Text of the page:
- The Washington Times - Thursday, August 17, 2006


Movie stars who took home those lavish gift baskets handed out at this year’s Oscars will get some decidedly unglamorous notices: Don’t forget to pay tax on the loot.

“There’s no special red-carpet tax loophole for the stars,” Internal Revenue Service Commissioner Mark Everson said yesterday.

The Academy of Motion Picture Arts and Sciences, in an accord with the IRS, agreed to pay taxes due on gift bags handed out through last year. Neither organization would say how much tax was owed or paid.

But responsibility for paying taxes on the latest gifts, handed out in March, falls on the recipients.

They will be getting tax forms from the Academy as reminders.

The agreement marks the beginning of an IRS effort to remind the entertainment industry that award-show gifts and promotional giveaways are considered taxable income.

The value of the gifts must be reported on a celebrity’s tax return. They count as income because the IRS does not think that the gifts are given “solely out of affection, respect or similar impulses.”

The IRS called attention to the issue just before this year’s awards. In April, the Academy voted to stop thanking award presenters and performers with gift baskets, although its officials say they hope to find another way to express their gratitude.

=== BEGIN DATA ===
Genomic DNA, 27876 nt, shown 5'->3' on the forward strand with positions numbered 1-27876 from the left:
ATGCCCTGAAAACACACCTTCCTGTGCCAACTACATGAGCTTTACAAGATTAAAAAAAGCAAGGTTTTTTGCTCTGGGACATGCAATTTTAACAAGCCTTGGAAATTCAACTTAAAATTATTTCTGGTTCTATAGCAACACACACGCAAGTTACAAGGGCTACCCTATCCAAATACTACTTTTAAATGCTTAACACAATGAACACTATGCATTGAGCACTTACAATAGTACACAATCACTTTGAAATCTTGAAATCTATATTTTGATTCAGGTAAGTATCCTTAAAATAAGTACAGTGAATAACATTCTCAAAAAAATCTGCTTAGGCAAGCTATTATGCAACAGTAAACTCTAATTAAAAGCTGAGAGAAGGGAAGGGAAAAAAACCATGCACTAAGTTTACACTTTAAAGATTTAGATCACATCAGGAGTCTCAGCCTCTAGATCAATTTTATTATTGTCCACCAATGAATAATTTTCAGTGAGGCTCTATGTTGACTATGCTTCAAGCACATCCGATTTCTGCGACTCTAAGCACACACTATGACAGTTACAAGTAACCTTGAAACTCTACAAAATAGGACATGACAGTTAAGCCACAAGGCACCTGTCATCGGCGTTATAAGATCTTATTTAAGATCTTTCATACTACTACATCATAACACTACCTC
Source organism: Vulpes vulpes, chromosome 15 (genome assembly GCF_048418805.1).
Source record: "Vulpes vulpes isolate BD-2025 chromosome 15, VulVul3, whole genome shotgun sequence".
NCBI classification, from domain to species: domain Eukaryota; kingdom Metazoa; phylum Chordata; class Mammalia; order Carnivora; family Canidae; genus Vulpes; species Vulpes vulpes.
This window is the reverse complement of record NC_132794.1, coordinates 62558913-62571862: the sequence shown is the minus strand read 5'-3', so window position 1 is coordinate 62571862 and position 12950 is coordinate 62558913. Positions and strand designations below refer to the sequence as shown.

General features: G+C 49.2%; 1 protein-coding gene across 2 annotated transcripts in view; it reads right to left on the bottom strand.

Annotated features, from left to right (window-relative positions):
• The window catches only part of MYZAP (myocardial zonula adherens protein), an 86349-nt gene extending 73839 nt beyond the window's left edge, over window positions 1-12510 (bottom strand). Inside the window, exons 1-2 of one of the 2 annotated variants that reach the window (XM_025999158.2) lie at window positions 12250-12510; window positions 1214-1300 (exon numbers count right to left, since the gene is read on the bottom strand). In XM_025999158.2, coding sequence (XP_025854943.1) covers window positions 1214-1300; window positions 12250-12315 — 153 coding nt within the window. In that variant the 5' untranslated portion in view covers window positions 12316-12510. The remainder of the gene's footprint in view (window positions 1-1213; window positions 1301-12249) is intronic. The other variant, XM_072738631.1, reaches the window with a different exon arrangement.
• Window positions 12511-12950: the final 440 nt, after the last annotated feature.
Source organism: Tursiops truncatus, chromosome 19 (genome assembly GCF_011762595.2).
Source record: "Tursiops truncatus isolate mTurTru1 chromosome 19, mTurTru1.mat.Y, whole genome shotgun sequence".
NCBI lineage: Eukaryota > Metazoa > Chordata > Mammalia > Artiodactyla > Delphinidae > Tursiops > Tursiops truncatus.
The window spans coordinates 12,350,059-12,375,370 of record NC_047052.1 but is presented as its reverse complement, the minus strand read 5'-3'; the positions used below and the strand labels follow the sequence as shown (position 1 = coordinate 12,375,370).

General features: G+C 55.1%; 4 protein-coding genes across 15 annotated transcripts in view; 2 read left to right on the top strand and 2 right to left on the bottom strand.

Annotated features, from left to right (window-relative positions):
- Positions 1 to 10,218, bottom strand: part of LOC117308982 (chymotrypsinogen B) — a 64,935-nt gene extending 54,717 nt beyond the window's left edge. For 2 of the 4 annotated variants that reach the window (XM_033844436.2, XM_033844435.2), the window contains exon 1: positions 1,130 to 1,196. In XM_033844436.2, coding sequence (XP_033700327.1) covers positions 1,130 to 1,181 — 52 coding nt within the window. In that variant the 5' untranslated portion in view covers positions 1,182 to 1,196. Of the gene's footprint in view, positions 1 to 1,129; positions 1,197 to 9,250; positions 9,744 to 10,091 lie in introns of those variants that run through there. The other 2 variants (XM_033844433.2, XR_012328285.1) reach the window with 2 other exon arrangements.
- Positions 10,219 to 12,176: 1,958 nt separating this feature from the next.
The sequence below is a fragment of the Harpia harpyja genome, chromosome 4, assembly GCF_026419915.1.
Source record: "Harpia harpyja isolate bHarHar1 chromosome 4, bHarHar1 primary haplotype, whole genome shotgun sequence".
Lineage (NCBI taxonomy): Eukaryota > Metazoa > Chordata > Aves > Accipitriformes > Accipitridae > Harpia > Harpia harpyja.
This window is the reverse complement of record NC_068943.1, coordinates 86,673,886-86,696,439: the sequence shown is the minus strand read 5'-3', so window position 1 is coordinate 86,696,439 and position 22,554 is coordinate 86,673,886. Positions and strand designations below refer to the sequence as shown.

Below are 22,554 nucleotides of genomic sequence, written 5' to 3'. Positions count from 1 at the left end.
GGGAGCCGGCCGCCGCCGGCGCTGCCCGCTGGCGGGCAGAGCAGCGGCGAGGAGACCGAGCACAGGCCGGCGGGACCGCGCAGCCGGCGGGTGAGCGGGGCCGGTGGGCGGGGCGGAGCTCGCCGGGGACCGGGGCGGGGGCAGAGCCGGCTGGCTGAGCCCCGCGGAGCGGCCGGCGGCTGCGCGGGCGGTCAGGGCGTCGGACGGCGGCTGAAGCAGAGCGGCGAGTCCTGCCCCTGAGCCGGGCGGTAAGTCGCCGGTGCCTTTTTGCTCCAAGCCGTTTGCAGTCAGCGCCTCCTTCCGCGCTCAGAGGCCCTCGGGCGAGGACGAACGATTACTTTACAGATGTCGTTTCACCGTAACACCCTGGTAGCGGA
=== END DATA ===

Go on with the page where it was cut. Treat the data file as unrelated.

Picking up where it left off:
Academy President Sid Ganis said the baskets had traditionally been viewed as “mannerly thank-yous.”

But the Academy sought an agreement with the IRS because “we didn’t want any of our presenters to get hit retroactively for a gift we had given them,” he said.

Celebrity gifting has become more lavish as marketers try to harness some star power to advertise their goods. The giveaways often include luxury trips, jewelry and electronics.

George Clooney donated his Oscar swag bag to United Way. It fetched $45,100 at auction, benefiting the United Way Hurricane Response and Relief Recovery Fund. Mr. Clooney may be eligible for a tax deduction.

The bag, given to presenters at the 78th Annual Academy Awards, included a BlackBerry 8700c, a Kay Unger kimono and a cultured Tahitian-pearl necklace.

The IRS said it is not conducting a special audit initiative in this area, but questions about gift reporting might arise during an examination of a celebrity’s tax return. Donors giving gifts to celebrities will be reminded to fill out special informational forms reporting the gifts to the IRS.

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